(BN) and silicon nitride (Si,N,) have gained significance. Their
potential applications include use as substrate for semiconductors (Si,N,) and as high-temperature materials (for example
crucibles made of hexagonal BN or valve tappets and turbochargers made of Si,N,).
Chemically and structurally related phosphorus(v) nitride
P,N, was assumed to be built up by a polymer network structure
of connected TN, tetrahedra (T = B, Si, P) similar to that of
cubic BN and Si,N,. The crystal structures of BN and Si,N,
have already been investigated in detail."] However, no structural model of P,N, was available in spite of many intensive
efforts,12. because neither monocrystalline nor pure polycrystalline samples of P3N5had been obtained. In our recently developed synthesis of phosphorus(v) nitride [Eq. (l)] we always obtained mixtures of the polymorphs a- and B-P3N5,which were
characterized by electron diffraction (ED), high-resolution
transmission electron microscopy (HRTEM), EXAFS (extended X-ray absorption tine structure) spectroscopy, and 31Pand
' ,N solid-state NMR spectr~scopy.~~]
--
P3NS
+ 8HC1
I*] Prof. Dr
['*I
4000i
I
I 2oaoji I
I
'
10
.
20
40
30
50
281"Figure 1. Observed (crosses) and calculated (line) X-ray powder diffraction pattern
as well as difference profile of the Rietveld refinement of or-P,N5 (only section until
26 = 50" is shown). Possible positions of the peaks are marked by vertical lines. The
powder pattern was obtained at the ESRF, Grenoble, on the Beamline BMl
( i = 99.963(4) pm)
methods and refined by the Rietveld method (Table 1, see Experimental Section).
In the solid state a-P,N, has a three-dimensional network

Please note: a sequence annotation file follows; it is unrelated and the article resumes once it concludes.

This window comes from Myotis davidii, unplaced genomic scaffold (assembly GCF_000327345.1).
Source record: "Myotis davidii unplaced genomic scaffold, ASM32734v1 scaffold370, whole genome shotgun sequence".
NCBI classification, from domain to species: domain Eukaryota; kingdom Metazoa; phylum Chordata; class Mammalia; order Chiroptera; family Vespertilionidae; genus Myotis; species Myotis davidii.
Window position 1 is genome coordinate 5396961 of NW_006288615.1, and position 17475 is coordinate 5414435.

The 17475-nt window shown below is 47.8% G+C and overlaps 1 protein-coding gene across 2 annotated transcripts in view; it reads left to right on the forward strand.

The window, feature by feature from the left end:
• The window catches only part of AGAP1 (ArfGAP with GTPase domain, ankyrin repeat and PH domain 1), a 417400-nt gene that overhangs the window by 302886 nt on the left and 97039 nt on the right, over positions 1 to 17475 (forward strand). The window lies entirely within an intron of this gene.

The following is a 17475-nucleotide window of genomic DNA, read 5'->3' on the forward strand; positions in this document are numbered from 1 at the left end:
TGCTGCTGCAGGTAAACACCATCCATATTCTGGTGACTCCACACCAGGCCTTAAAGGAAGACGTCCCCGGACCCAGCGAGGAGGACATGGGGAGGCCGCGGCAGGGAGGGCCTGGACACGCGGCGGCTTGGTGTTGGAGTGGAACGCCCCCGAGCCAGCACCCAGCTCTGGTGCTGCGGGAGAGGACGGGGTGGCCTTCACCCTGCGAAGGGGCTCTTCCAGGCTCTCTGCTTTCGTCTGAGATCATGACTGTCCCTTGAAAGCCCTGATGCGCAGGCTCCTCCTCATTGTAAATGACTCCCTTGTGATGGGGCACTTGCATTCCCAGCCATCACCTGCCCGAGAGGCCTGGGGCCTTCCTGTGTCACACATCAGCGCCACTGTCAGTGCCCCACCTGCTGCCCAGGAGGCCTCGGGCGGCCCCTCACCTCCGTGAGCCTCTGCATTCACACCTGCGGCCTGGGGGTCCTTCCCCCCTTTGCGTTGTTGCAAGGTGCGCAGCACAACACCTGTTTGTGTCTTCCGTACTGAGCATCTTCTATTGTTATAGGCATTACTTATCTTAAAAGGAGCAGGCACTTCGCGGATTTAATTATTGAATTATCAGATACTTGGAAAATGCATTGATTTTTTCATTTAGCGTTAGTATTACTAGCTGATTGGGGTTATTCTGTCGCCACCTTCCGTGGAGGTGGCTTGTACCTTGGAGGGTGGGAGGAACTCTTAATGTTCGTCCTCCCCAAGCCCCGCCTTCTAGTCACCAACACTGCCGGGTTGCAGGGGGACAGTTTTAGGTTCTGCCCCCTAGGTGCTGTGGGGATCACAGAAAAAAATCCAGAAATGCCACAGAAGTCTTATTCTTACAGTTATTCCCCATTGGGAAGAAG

structure of connected PN, tetrahedra (Figure 2). As a consequence of the molar ratio P:N = 3:5 two fifths of the nitrogen
atoms
are bound to three neighboring P atoms and the
remaining nitrogen atoms ("I')
to two P atoms according to
Table 1. Atomic coordinates and isotropic displacement factors [A2]of a-P,N,.
(11
W. Schnick. Dip].-Chem. S. Horstmann, Mag. E. lrran
Ldboratorium fur Anorganische Chemie der UniversitHt
D-95440 Bayreuth (Germany)
Fax: Int. code +(9?1)55-2788
e-mail: wolfgang.schnick(wuni-bayreuth.de
This work was supported by the Fonds der Chemmhen Industrie, the Deutsche
Forschungsgemeinschaft (project SCHN 377/2-2, and Gottfned-WilhelmLeibniz-Progrdmm), the Bundesministerium fur Bildung, Wissenschaft,
Forschung und Technologie in the Verbundprojekt "Erforschung kondensierter Mdterie" (project 03-SC4 BAY), and the ESRF Grenoble. The authors
thank Dr P. Pattison (ESRF, Grenoble) for his help during the synchrotron
exueriment.
Angeb Chem In[ Ed Eqg/ 1997,36, No 17
(2)
" ol I
Stefan Horstmann, Elisabeth Irran, and
Wolfgang Schnick*
+ 2NH,CI
+ 3NH,I + 4 N H ,
The crystal structure of a-P,N, was determined and refined
on the basis of powder X-ray diffraction data. Due to numerous
overlapping peaks the resolution of conventional powder diffractometers (typical full width of half maximum height
(FWHM) of the peaks: 0.09') did not allow us to deconvolute
the diffraction pattern of a-P3N,. Therefore we performed powder diffraction investigations with higher resolution by using
synchrotron radiation at the European Synchrotron Radiation
Facility in Grenoble (ESRF, Beamline BMI, typical FWHM:
0.03"). We could index the powder pattern obtained unambiguously (Figure 1) and the structure was determined by direct
Synthesis and Crystal Structure of
Phosphorus(v) Nitride a-P3N5**
(PNCI,),
P3N5
0.0 [b]
0.136(1)
0.365(2)
0.009(2)
0.129(1)
0.370(1)
0.142(2)
0.356(2)
0.5182(3)
0.2000(8)
0.2924(8)
-0.003(2)
0.341(1)
0. I19(1)
0.351(2)
0.135(2)
0.0 [b]
0.309(1)
0.196(1)
0.269(1)
0.450(1)
0.066(1)
0.147(1)
0.348(1)
0 0036(4)
0 0036(4)
0 0036(4)
0 0017(7)
0 0017(7)
00017(7)
0 0017(7)
0 0017(7)
[a] U,,, is defined as exp(-8nzU,,,sin'O/i), the displacement factors of P and N
were constrained to be equal. [b] Atomic coordmations were fixed during the
refinement.
8 WILEY-VCH Verlag GmbH, D-69451 Wemheim, 1997
057O-OX33~97/3617-iX73
S 17 50+ 5010
1873